*The superpowers were uncannily similar and the plots were similar enough that FF received last-minute changes to distinguish it from The Incredibles. In the end, Fantastic Four wasn’t similar enough–it scored 36% on Rotten Tomatoes, compared to 97% for Incredibles.

2 responses so far

Mar 09 2012

Picking the Right Main Character

What are some stories that picked the wrong main character?  Who would you have used instead and why?

 

At the risk of idiotically commenting on a series I haven’t actually read, I think Twilight would have been more interesting from Jacob’s perspective* than from Bella’s.  The story, as I understand it, is a tragedy about an emotionally ravaged Bella falling in thrall to an abusive boyfriend and pushing non-abusive guys out of her life. I suspect Stephenie Meyer would probably have realized how creepy the Bella-Edward dynamic came across if she were writing from the perspective of a third character.  (Plus, it would have spared readers the cesarean-by-teeth scene).

 

*Or the perspective of Bella’s mother or father.  They’re probably not aware that their daughter attempted suicide over a high school romance, but the father would have to be oblivious not to realize that something was distinctly amiss.  (I suspect the mother would be more interesting–she might have some conflict with the father about whether this custody situation is healthy for Bella.  The plot would probably have to change to bring the mother more into contact with her daughter, though).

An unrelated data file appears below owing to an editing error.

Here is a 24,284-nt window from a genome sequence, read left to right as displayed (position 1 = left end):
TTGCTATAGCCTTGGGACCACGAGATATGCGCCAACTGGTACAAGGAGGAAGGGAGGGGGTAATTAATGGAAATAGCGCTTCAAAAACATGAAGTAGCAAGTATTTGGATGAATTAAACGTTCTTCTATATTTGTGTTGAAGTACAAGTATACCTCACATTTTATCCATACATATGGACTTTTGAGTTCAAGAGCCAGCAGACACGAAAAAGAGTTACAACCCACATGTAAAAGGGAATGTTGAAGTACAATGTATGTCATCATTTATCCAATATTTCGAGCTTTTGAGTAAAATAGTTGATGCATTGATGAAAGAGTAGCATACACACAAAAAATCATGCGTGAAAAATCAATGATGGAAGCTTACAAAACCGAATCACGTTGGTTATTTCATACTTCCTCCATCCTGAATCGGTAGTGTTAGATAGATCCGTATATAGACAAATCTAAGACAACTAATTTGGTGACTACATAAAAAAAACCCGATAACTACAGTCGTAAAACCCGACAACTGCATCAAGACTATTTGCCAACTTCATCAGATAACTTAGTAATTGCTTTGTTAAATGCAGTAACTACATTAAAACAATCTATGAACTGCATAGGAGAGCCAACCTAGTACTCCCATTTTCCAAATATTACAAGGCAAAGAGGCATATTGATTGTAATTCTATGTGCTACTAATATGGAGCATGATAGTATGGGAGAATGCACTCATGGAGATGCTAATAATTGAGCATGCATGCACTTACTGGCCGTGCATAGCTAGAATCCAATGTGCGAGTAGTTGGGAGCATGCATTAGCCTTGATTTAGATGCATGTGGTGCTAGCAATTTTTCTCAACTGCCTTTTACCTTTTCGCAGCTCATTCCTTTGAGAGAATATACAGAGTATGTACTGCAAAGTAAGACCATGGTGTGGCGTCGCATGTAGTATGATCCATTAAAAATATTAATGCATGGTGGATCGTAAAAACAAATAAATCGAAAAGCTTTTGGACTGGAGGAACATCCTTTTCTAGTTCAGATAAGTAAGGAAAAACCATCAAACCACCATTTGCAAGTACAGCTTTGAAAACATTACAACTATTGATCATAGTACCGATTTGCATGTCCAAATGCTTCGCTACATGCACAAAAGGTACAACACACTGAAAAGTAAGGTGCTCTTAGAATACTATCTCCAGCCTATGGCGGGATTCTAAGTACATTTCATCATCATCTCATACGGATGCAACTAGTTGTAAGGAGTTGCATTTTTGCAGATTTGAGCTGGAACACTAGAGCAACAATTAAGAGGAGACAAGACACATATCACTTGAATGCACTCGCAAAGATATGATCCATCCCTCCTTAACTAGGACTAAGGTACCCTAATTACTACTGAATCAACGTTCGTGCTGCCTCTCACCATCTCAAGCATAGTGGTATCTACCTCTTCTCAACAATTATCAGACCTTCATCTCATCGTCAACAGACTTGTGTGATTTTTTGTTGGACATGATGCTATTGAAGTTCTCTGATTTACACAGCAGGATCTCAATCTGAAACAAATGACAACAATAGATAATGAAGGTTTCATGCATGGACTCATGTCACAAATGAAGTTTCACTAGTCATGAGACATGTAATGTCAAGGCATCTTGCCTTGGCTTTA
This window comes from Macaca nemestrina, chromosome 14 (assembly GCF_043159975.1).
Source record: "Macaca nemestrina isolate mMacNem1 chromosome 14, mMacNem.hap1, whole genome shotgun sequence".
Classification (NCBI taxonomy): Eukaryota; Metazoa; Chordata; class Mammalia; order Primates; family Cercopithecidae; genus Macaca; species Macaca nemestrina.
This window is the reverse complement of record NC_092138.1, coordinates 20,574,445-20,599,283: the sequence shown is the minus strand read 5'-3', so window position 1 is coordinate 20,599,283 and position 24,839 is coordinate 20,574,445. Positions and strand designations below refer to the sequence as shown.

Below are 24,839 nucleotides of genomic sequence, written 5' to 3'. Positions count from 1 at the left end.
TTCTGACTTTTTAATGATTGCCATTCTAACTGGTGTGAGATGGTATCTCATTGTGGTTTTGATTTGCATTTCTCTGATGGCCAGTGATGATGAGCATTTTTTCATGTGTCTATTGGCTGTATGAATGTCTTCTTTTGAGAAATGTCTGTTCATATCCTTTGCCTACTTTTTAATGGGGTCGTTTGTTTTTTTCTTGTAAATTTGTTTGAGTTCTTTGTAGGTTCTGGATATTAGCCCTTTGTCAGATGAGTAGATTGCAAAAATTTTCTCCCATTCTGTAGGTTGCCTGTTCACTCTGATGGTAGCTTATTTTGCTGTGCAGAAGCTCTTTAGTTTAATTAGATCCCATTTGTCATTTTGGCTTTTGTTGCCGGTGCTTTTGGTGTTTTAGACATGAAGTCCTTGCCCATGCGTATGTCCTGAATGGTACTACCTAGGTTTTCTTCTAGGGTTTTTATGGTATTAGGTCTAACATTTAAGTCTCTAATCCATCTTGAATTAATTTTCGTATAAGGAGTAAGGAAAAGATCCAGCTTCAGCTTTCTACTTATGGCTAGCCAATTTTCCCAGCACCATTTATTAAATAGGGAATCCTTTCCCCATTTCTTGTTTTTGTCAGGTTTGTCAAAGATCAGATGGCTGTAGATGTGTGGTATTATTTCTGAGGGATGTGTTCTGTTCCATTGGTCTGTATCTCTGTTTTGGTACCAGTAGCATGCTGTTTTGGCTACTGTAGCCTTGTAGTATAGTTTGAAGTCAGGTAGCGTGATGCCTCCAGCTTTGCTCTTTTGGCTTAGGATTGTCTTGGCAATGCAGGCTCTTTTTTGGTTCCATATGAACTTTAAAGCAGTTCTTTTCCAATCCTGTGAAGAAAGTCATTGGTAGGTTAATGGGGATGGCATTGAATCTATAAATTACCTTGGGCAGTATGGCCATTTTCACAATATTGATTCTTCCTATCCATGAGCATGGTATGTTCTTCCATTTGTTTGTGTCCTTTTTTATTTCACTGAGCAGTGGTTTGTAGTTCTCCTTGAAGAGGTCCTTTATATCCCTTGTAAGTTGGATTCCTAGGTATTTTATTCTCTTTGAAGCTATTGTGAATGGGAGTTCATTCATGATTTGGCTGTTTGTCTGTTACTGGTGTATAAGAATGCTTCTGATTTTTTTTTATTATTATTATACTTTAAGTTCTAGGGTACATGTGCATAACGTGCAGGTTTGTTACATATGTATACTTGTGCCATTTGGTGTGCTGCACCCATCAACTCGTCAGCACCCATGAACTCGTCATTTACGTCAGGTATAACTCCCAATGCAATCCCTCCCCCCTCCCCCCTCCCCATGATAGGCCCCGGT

18 responses so far

Mar 09 2012

TheTacosAreHere’s Review Forum

Published by under Review Forums

Please see the comments below.

One response so far

Mar 07 2012

Huzzah, Part 1

Published by under Congratulations!

Candlemark & Gleam is releasing Matt Adams’ superhero novel, I, Crimsonstreak this May.  I’m not sure which of his signature feats is more impressive–getting published or surviving a man-eating frog–but my panel of publishing consultants* agreed that the publishing deal would pay better.

 

*Three hobos and a bus-driver.  The bus-driver may have misunderstood my question, because he threatened to throw me into the street if I tried to pay my fare in frog legs.

 

 

If you’d like to be part 2 of the only series that combines publishing congratulations with man-eating fauna, please let me know if you have any exciting writing news to share.  (You’ll get a free link and help remind prospective authors that the light at the end of the tunnel isn’t necessarily an oncoming train).

 

 

I’m not sure if this counts as a preemptive huzzah, but I’m upping my New Year’s resolution from 275,000 hits this year (25% more than last year) to 300,000 hits (36% more).  So far, traffic this year is up 31% compared to the same period last year.  Thanks for reading!

6 responses so far

Mar 02 2012

MoguMogu’s Review Forum

Published by under Review Forums